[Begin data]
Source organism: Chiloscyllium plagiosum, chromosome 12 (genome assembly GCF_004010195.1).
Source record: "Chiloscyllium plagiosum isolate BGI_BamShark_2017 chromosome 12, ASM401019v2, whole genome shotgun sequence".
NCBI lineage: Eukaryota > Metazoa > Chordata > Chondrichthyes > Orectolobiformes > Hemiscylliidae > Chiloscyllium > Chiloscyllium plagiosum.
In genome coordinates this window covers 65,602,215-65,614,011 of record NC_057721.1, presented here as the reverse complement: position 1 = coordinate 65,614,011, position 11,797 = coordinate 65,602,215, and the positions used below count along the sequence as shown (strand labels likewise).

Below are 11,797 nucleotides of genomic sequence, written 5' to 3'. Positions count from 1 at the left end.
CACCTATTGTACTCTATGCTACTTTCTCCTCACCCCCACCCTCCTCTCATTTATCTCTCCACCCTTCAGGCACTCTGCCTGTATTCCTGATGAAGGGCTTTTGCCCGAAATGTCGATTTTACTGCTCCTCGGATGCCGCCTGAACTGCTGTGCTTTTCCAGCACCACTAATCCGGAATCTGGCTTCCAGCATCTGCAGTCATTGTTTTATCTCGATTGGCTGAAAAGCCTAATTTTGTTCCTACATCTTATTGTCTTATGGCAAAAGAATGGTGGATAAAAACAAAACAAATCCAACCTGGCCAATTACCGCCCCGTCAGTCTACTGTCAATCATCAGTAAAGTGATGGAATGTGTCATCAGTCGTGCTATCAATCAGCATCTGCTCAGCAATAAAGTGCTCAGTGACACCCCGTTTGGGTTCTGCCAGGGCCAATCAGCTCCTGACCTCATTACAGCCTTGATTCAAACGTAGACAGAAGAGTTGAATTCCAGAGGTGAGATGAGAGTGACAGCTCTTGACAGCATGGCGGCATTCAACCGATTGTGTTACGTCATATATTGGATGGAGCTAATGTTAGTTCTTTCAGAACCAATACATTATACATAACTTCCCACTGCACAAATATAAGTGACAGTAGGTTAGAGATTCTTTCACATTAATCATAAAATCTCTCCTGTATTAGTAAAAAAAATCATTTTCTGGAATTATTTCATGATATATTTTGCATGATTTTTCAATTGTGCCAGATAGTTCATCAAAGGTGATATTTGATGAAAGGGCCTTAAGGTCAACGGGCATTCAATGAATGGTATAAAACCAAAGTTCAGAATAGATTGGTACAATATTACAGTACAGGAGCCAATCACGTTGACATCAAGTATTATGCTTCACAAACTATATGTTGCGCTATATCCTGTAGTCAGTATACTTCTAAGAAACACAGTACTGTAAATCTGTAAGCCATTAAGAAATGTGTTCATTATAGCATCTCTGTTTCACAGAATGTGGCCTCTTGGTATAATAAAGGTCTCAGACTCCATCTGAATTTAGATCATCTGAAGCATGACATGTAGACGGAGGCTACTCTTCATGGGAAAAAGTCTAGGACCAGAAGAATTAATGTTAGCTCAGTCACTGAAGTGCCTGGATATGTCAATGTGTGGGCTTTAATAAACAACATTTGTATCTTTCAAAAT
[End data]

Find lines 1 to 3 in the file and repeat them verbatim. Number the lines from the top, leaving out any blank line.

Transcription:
Source organism: Chiloscyllium plagiosum, chromosome 12 (genome assembly GCF_004010195.1).
Source record: "Chiloscyllium plagiosum isolate BGI_BamShark_2017 chromosome 12, ASM401019v2, whole genome shotgun sequence".
NCBI lineage: Eukaryota > Metazoa > Chordata > Chondrichthyes > Orectolobiformes > Hemiscylliidae > Chiloscyllium > Chiloscyllium plagiosum.